Top tip: If you’re worried about the candied ginger mixture crystallizing, you can add a spoonful of glucose or corn syrup to the mixture in place of some of the sugar when boiling it.
    Freeze: You can also freeze the crystallized ginger for up to a year.

Notes

  • The best pot to use: It’s preferable to use a wider pot, so the ginger pieces are spread out more and will candy faster. 
  • For extra flavor: I used vanilla with this crystallized ginger recipe. However, it’s not the only option you have. You could also use cinnamon, mint, or lemon zest, for example. 
  • For chocolate-dipped ginger: For a ginger candy everyone will love, you could half dip the crystallized ginger slices in dark or milk chocolate – make sure it’s tempered!
  • Use frozen ginger: Frozen and thawed ginger works very well for this candied ginger recipe. The freezing/thawing process softens the ginger, making it even more ‘delicate’ and chewy.
  • Using a candy thermometer: Alternatively, rather than simmering for the amount of time I’ve specified in the recipe method, you can cook the mixture until it reaches 225ºF/107ºC.
 

Read the blog post for more tips in the FAQs and serving suggestions!
Course: Dessert, DIYs, Snack
Cuisine: Asian
Freezer friendly: 1 Year
Shelf life: 3 Months (shelf stable), 6 Months (fridge)

Nutrition

Serving: 1Tbsp, Calories: 49kcal, Carbohydrates: 12g, Protein: 1g, Fat: 1g, Saturated Fat: 1g, Polyunsaturated Fat: 1g, Monounsaturated Fat: 1g, Sodium: 5mg, Potassium: 87mg, Fiber: 1g, Sugar: 9g, Vitamin A: 1IU, Vitamin C: 1mg, Calcium: 5mg, Iron: 1mg

Nutrition information is automatically calculated, so should only be used as an approximation.

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Recipe Rating




22 Comments

  1. I am making ginger peach jam which called for crystallized ginger and I found your recipe. I did not have vanilla bean so I added vanilla. Oh my the ginger tasted so good when it was finished cooking. I can hardly wait for it to dry and taste it. Hopefully I will have enough after my family’s taste test for my jam!

    Your recipe was so easy. Thanks so much.

    I can hardly wait to make the jam.

  2. i! The recipe looks excellent and I will plan on it for tomorrow’s bout in the kitchen. Howver, I wanted to add one specific recipe to your list of things in which to use crystallized ginger: Gingersnaps! I first came across this variation a few years ago and it is absolutely increddible. I just realized I am not on the computer where my recipes are stored or I’d include the reference to the “original”. As is said, “I’ll be back!” Meanwhile,I’d like to say in additioin that I find this website interesting and am looking forward to browsing it at some unhurried moment — if and when one of those comes round again!

  3. 5 stars
    Made the candied ginger yesterday and it is delicious – have half the batch crystallised and drying now – great recipe, easy to follow. Thank you!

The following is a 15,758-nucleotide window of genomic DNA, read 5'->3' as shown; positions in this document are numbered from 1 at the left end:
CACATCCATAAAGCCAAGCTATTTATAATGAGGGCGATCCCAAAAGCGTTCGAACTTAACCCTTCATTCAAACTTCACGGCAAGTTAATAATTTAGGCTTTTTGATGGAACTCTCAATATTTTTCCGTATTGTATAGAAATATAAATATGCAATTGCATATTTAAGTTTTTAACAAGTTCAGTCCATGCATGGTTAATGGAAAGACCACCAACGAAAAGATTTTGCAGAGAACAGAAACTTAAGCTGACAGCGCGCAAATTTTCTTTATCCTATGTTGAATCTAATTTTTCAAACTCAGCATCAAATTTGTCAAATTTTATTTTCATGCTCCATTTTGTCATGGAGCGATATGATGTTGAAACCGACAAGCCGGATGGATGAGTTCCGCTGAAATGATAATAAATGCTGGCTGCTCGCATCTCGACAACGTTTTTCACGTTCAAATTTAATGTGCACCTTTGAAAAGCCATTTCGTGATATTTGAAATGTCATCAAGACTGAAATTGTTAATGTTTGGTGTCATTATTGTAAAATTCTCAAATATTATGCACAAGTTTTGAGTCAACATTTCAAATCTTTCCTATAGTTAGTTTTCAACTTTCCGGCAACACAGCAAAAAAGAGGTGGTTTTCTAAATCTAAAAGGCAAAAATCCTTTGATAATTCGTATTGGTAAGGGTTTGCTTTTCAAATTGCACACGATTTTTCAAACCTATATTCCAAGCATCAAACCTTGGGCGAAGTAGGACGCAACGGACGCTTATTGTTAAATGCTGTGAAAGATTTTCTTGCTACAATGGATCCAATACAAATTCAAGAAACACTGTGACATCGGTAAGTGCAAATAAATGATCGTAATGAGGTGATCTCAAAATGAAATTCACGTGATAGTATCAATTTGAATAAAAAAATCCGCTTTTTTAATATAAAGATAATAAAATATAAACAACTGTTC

4. 5 stars
    Question, I’m wondering, is there any way I can make this sweeter after already making it? Mine came out more out on the stronger side rather than the sweeter side. I went for gold and went all the way and made the Crystallized ginger.

    Other than that, I made a batch and I do enjoy it and found this to be a rather simple recipe to follow.

    1. Hi Bob,
      To make them sweeter, you can brush them with or dip them in some liquid sweetener like honey, maple, or sugar syrup (made with white, brown, or even coconut sugar – all will have slightly different flavor profiles). They will be sticky then but you can try to dry them again. Let me know how it goes.

    1. Hi Julie,
      You can add it to granola or trail mix, stuff baked goods, etc. I have more ideas here on the blog.

  5. 5 stars
    I plan to make this to add to a flaming pudding for a 12th Night party. Thank you for putting this together!

    1. Hi Esther,
      Yes, you can use lime juice. As for the vanilla – you can use the essence, just a drop or two, or you can also omit it.

  6. 5 stars
    Straightforward, comprehensive, perfect results. Lots of background and sidebar mentions of a variety of uses for the final product, the syrup (however much one allows for) and the cooking water, including a use for the peels. Can’t go wrong with this recipe.

    1. I tried the recipe but the pieces, even after oven drying and in my dehydrator, never dried. They were still super sticky. I’m thinking of two reasons: one, I let the syrup get too thick and didn’t drain it; two, I chopped my pieces very very small and couldn’t separate them for drying. Any thoughts? I really want to keep this on hand.

      1. Hi Nancy,
        It’s possibly because you didn’t drain the syrup. I hope you give it another try!

  7. 5 stars
    Such a great idea. Made this a couple of days ago – the steps are super simple to follow. And I can’t stop eating it. Thank you for the recipe!